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Lufthansa head Spohr: Germanwings investigation 'will take time'

Lufthansa head Carsten Spohr has said it will take time to establish in detail what happened to flight 4U9525. French magazine Paris Match and German daily Bild claim to have flight footage retrieved from a mobile phone.

The head of Germanwings said on Wednesday that time was needed to understand the events that led the Germanwings flight to crash in the French Alps last week.

Lufthansa chief executive Carsten Spohr spoke to journalists as he visited the crash site along with Germanwings head Thomas Winkelmann.

"We are learning more every day about the causes of the accident," Spohr said in a statement. "It will take a long, long time for all of us to understand how this could happen."

However, Spohr refused to comment further on what the airline knew about the mental health of the pilot.

Spohr reiterated that the company would do all it could to support the bereaved. "We will not only help this week, we will help for as long as help is necessary," he said.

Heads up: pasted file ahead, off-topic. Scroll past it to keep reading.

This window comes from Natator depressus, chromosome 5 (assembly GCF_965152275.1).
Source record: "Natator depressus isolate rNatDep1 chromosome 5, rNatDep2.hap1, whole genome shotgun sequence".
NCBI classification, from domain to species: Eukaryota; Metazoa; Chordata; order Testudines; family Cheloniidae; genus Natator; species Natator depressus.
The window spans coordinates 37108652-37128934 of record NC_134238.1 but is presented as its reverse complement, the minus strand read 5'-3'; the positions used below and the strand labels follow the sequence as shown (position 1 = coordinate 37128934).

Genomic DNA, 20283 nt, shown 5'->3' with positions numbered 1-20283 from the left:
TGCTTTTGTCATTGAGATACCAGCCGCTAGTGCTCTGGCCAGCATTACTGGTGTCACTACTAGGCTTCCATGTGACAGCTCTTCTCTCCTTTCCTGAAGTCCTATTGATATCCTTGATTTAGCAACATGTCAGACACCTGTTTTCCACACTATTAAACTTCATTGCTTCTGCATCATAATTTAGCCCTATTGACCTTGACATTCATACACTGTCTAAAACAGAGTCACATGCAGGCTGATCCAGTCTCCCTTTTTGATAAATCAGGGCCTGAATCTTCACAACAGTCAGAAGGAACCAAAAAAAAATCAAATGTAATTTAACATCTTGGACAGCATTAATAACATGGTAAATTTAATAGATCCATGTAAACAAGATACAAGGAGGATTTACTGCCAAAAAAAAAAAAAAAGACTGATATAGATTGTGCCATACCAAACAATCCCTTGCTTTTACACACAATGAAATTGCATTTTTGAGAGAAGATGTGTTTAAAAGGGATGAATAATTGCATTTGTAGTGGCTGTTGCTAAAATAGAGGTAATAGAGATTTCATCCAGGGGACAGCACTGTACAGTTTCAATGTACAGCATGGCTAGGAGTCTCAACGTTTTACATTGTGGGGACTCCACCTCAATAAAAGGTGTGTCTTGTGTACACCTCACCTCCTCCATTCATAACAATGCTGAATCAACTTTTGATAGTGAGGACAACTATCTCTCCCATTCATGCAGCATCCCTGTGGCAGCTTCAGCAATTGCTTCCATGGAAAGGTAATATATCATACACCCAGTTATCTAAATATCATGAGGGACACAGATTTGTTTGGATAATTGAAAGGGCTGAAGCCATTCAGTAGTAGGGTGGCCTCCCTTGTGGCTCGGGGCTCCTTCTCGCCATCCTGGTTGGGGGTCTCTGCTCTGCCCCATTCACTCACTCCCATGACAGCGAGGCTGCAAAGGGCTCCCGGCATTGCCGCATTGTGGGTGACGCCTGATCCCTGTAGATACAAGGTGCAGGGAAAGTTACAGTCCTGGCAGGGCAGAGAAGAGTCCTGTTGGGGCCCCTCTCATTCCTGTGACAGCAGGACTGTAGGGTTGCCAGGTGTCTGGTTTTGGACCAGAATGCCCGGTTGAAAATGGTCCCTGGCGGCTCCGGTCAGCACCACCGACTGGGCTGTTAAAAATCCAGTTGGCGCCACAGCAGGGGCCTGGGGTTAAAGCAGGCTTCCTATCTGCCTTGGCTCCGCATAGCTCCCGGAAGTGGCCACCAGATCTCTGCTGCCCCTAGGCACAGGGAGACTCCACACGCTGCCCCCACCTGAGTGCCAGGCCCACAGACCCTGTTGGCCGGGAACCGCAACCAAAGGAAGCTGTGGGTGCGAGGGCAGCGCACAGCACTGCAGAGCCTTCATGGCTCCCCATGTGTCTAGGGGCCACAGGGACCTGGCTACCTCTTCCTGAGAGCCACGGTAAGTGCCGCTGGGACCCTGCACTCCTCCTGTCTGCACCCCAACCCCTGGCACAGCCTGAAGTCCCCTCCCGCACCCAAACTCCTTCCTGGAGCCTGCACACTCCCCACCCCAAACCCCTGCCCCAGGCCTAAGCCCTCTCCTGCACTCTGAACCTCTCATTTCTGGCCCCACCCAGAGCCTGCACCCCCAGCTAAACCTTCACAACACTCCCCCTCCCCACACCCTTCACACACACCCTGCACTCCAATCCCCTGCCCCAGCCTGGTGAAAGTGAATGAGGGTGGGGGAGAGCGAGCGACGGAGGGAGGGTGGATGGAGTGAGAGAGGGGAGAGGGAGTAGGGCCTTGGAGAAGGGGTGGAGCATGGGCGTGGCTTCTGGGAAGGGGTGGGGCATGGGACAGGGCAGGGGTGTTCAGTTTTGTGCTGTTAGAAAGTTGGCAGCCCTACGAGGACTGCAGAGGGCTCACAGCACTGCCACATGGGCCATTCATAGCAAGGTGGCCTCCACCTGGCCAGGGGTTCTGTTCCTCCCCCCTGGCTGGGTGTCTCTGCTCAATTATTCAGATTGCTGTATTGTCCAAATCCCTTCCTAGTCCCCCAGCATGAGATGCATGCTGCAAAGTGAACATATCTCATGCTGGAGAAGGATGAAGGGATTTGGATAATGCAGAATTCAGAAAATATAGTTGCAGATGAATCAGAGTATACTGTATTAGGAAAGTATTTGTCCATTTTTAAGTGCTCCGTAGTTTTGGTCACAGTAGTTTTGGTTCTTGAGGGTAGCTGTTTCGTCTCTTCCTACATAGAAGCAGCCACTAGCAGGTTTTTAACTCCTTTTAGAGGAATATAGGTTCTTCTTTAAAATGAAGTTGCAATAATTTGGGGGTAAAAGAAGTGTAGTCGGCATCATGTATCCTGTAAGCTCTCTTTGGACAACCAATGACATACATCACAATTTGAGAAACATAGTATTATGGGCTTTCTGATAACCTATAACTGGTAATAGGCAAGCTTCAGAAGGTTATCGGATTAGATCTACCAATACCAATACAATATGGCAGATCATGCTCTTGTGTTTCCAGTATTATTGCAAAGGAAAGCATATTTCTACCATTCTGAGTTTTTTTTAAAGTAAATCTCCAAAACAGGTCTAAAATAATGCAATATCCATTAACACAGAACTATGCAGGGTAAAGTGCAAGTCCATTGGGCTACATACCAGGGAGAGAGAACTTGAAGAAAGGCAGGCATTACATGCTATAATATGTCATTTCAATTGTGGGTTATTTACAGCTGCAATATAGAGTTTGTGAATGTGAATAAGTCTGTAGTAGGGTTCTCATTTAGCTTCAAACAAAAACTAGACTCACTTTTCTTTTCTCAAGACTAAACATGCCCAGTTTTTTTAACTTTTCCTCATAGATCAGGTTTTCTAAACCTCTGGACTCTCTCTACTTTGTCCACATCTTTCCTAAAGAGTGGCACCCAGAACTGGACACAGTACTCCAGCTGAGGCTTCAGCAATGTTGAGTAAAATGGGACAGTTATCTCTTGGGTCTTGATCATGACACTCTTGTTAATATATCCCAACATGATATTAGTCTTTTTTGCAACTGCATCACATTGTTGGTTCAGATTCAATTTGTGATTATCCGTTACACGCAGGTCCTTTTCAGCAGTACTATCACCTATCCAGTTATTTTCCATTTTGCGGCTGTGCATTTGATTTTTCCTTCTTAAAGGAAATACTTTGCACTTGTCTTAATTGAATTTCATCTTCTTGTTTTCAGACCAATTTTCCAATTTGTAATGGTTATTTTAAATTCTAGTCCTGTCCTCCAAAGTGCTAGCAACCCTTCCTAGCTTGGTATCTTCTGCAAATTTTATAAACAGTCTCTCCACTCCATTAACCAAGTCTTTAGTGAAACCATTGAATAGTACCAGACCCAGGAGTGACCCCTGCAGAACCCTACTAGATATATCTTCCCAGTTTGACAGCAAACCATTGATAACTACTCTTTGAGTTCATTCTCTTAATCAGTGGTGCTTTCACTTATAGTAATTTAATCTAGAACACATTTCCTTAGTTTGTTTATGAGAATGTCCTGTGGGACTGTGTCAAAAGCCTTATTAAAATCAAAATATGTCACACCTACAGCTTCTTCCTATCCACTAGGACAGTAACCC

Spohr and Winkelmann, who arrived by helicopter in the town of Seyne-les-Alpes, placed flowers at a memorial stone facing the

difficult-to-access crash site.

Authorities on Wednesday said they had finished retrieving "visible remains" from the crash site. Officials from France's national forensic laboratory said it would take months to complete the

identification process.

Mobile phone 'footage' questioned

France's Paris Match and the German mass-market Bild paper published detailed accounts of the plane's last minutes, claiming they were based on quotes from a cell phone video found at the crash site.

However, French prosecutors said investigators did not have the video and added that remnants of mobile phones found at the crash site would probably be too damaged to yield footage.

"In the event that someone has such a video, they should turn it over to police without delay," Marseille prosecutor Brice Robin told reporters on Wednesday.

Investigators have said they believe copilot Andreas Lubitz intentionally crashed the plane, which was traveling from Barcelona to Düsseldorf. Lufthansa has said it knew Lubitz had suffered from an

episode of "severe depression"

before completing his flight training some six years ago.

Lufthansa said Lubitz broke off his pilot training for several months but passed medical tests that confirmed his fitness to fly. When Lubitz resumed training in 2009, he

provided documents

showing he had a "previous episode of severe depression," Lufthansa said.

Düsseldorf state prosecutors said on Monday Lubitz had been treated for suicidal tendencies before he received his pilot's license.

rc/sms (AP, dpa, Reuters)

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